You Could Not Resign From the Party

They took aim with rifles and shot out Lydia’s eyes. Adela walked fast, up the drive. She spied Noel through the door of his studio, still painting, and didn't call out to him. Even when Clotilde yelped and ran to greet her Noel didn't notice Adela. His back was to her. She could see through the door half of the canvas he faced. Mostly brown and ochre like her dream last night. The dream image she'd managed to forget all day at work shuddered through her. Lydia had been walking in the middle of a desert, a small eight year old body dwarfed in a vast sea of ochre sand. Two monks in brown robes stood in a tall ochre tower far away. They took aim with long rifles and shot out Lydia's eyes. This dream held a knowing she didn't want to have. She pushed open the door to their small half underground bedroom. Clotilde ran in before her and jumped her tiny greyhound body onto the bed. The phone rang and she let it ring, pretending not to hear it, until Betzaida's voice came through the phone machine. Betzaida's was one of the calls she was avoiding. You could not resign from the Party. But you could hope to disappear. Especially if you were a pregnant woman. Then, often even if you didn't want to, your condition got you spun off the centrifuge of party work. You couldn't keep up, you fell off going to meetings, you didn't do your work, the momentum kept the machine going without you. You were gone. Oh how she wanted to be gone! Tomasa Monte wouldn't think this, want this. But Tomasa Monte had no children of her own. Nieces and nephews. Lydia's dream face with her shot out eyes burst again into her mind. Tomasa Monte did not let her nieces down. Adela looked at the pile of envelopes and meeting notices on the table under the window, stained brown and wrinkled by plant water she'd spilled last time she'd managed to water her malanga plant wilting on the window sill. Betzaida droned on. "The Conferencia has been rescheduled to the 22nd at the Paraiso in El Pico. We just got word we've got the space. It's a good thing the other flyer didn't go out. You can make another one tomorrow at InfoDes." Adela tilted the aluminum plant pitcher into the tiny bathroom sink and filled it halfway, as far as the angle allowed. She let water pour onto the obsolete flyers. Even her negligence didn't free her. And yet Noel was pursued and threatened with disciplina. He'd been summoned to two disciplina meetings he'd blown off. He was a man and had to bear his own oppressions as a man.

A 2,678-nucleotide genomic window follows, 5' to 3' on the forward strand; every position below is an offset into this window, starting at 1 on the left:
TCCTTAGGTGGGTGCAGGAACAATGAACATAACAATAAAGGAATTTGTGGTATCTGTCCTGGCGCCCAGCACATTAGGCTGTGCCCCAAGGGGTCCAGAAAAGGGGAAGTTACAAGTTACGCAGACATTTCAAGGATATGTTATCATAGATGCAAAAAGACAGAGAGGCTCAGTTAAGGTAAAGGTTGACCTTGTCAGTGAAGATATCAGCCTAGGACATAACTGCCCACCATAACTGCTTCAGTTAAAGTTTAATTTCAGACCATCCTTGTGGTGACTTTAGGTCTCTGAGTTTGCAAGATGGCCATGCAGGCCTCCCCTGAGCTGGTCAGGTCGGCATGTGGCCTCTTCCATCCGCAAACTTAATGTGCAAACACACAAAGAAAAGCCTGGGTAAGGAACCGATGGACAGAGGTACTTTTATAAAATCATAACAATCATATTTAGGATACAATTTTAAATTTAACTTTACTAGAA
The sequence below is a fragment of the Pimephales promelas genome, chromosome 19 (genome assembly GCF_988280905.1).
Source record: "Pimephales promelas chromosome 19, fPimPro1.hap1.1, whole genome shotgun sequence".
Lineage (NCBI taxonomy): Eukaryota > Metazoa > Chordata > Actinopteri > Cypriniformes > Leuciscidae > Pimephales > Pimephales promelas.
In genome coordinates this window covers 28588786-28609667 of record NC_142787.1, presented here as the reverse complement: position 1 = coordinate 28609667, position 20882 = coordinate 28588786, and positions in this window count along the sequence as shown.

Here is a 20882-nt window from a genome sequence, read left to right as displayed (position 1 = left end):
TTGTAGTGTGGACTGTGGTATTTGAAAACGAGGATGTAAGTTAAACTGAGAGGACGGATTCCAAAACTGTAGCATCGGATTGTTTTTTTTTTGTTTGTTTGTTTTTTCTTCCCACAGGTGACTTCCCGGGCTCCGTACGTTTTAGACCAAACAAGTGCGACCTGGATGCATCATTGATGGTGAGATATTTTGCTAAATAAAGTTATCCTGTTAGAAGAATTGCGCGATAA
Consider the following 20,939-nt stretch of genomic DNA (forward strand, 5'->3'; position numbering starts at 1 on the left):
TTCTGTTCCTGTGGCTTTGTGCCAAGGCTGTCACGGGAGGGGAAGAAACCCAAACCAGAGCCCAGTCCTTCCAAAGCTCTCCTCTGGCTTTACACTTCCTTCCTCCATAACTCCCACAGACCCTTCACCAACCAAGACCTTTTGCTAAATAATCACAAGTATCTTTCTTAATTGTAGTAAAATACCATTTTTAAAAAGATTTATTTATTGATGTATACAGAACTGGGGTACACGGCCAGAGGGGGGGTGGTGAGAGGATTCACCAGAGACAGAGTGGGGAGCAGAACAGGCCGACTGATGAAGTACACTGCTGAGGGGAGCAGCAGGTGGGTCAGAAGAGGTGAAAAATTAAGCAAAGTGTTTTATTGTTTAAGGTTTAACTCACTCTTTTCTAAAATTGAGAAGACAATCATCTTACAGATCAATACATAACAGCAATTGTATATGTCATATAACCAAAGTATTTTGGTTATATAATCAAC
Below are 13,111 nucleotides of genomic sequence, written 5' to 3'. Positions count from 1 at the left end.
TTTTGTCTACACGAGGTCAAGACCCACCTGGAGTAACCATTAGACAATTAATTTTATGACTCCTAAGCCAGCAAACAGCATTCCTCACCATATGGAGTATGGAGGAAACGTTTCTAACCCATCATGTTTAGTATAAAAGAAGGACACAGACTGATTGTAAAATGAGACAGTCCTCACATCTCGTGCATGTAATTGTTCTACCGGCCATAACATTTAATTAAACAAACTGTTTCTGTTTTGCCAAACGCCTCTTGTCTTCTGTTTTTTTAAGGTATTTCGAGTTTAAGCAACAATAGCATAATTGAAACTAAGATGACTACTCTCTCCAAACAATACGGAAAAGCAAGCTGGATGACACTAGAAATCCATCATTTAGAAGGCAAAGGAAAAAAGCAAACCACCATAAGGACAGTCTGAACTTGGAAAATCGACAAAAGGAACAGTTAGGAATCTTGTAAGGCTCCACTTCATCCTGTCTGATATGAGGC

Her eyes fell on the poster taped to the back of the door. She fixed her eyes on the photo of Noel's painting of bleeding rectangles, red and ochre, and the tall black letters announcing his opening at the Galeria La Morada. On the 22nd. Her sister Nati had set it up. Noel didn't often get a show. Well, maybe they could do both. The Manantial spa was not far from La Morada.
She grabbed the phone before Betzaida hung up. “You know Noel’s got a gallery opening that day.”
“Am I his agent?”
Adela said nothing.